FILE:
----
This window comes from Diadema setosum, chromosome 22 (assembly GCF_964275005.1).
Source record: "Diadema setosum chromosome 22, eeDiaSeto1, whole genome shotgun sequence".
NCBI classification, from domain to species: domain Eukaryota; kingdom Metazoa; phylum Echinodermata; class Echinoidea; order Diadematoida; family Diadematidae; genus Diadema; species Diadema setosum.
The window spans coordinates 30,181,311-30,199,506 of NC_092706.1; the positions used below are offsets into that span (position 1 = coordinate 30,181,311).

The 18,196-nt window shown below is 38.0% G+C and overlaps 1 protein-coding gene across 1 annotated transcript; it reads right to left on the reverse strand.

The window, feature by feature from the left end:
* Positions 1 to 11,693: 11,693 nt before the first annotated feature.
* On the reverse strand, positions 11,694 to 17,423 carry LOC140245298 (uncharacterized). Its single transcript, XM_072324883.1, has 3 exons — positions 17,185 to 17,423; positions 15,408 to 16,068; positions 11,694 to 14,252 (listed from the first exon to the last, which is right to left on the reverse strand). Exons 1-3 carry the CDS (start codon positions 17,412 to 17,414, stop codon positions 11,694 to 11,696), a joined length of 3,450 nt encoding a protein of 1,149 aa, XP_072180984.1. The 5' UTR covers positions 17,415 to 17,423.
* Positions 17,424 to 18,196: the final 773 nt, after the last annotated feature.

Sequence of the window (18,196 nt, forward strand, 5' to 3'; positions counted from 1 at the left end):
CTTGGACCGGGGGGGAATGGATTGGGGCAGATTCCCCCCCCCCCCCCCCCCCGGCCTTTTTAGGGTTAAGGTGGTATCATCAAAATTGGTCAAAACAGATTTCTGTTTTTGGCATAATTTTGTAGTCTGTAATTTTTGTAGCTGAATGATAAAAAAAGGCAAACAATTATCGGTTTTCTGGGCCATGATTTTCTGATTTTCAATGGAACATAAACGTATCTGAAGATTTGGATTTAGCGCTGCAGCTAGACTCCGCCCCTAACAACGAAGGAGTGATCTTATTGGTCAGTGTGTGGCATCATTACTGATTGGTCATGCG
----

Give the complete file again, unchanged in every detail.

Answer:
This window comes from Diadema setosum, chromosome 22 (assembly GCF_964275005.1).
Source record: "Diadema setosum chromosome 22, eeDiaSeto1, whole genome shotgun sequence".
NCBI classification, from domain to species: domain Eukaryota; kingdom Metazoa; phylum Echinodermata; class Echinoidea; order Diadematoida; family Diadematidae; genus Diadema; species Diadema setosum.
The window spans coordinates 30,181,311-30,199,506 of NC_092706.1; the positions used below are offsets into that span (position 1 = coordinate 30,181,311).

The 18,196-nt window shown below is 38.0% G+C and overlaps 1 protein-coding gene across 1 annotated transcript; it reads right to left on the reverse strand.

The window, feature by feature from the left end:
* Positions 1 to 11,693: 11,693 nt before the first annotated feature.
* On the reverse strand, positions 11,694 to 17,423 carry LOC140245298 (uncharacterized). Its single transcript, XM_072324883.1, has 3 exons — positions 17,185 to 17,423; positions 15,408 to 16,068; positions 11,694 to 14,252 (listed from the first exon to the last, which is right to left on the reverse strand). Exons 1-3 carry the CDS (start codon positions 17,412 to 17,414, stop codon positions 11,694 to 11,696), a joined length of 3,450 nt encoding a protein of 1,149 aa, XP_072180984.1. The 5' UTR covers positions 17,415 to 17,423.
* Positions 17,424 to 18,196: the final 773 nt, after the last annotated feature.

Sequence of the window (18,196 nt, forward strand, 5' to 3'; positions counted from 1 at the left end):
CTTGGACCGGGGGGGAATGGATTGGGGCAGATTCCCCCCCCCCCCCCCCCCCGGCCTTTTTAGGGTTAAGGTGGTATCATCAAAATTGGTCAAAACAGATTTCTGTTTTTGGCATAATTTTGTAGTCTGTAATTTTTGTAGCTGAATGATAAAAAAAGGCAAACAATTATCGGTTTTCTGGGCCATGATTTTCTGATTTTCAATGGAACATAAACGTATCTGAAGATTTGGATTTAGCGCTGCAGCTAGACTCCGCCCCTAACAACGAAGGAGTGATCTTATTGGTCAGTGTGTGGCATCATTACTGATTGGTCATGCG